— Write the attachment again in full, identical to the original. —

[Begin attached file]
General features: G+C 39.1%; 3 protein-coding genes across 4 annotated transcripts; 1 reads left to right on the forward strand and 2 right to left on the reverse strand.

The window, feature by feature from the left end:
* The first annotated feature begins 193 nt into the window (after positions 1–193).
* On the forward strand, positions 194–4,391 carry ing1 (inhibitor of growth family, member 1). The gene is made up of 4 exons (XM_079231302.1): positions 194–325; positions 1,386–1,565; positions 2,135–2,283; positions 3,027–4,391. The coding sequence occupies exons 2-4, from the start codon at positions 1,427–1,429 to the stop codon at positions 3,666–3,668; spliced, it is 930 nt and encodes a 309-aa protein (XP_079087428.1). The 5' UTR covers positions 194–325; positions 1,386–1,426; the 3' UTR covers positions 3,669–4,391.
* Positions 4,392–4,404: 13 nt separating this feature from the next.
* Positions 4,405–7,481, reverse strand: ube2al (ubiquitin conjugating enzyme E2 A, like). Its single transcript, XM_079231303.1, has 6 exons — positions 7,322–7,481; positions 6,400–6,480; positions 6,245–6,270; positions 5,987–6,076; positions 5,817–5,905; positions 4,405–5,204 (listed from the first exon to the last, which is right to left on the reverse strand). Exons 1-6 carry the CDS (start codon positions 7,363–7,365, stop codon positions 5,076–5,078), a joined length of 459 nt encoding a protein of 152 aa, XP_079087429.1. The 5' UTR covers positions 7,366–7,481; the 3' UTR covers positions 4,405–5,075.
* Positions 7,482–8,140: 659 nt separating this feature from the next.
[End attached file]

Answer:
General features: G+C 39.1%; 3 protein-coding genes across 4 annotated transcripts; 1 reads left to right on the forward strand and 2 right to left on the reverse strand.

The window, feature by feature from the left end:
* The first annotated feature begins 193 nt into the window (after positions 1–193).
* On the forward strand, positions 194–4,391 carry ing1 (inhibitor of growth family, member 1). The gene is made up of 4 exons (XM_079231302.1): positions 194–325; positions 1,386–1,565; positions 2,135–2,283; positions 3,027–4,391. The coding sequence occupies exons 2-4, from the start codon at positions 1,427–1,429 to the stop codon at positions 3,666–3,668; spliced, it is 930 nt and encodes a 309-aa protein (XP_079087428.1). The 5' UTR covers positions 194–325; positions 1,386–1,426; the 3' UTR covers positions 3,669–4,391.
* Positions 4,392–4,404: 13 nt separating this feature from the next.
* Positions 4,405–7,481, reverse strand: ube2al (ubiquitin conjugating enzyme E2 A, like). Its single transcript, XM_079231303.1, has 6 exons — positions 7,322–7,481; positions 6,400–6,480; positions 6,245–6,270; positions 5,987–6,076; positions 5,817–5,905; positions 4,405–5,204 (listed from the first exon to the last, which is right to left on the reverse strand). Exons 1-6 carry the CDS (start codon positions 7,363–7,365, stop codon positions 5,076–5,078), a joined length of 459 nt encoding a protein of 152 aa, XP_079087429.1. The 5' UTR covers positions 7,366–7,481; the 3' UTR covers positions 4,405–5,075.
* Positions 7,482–8,140: 659 nt separating this feature from the next.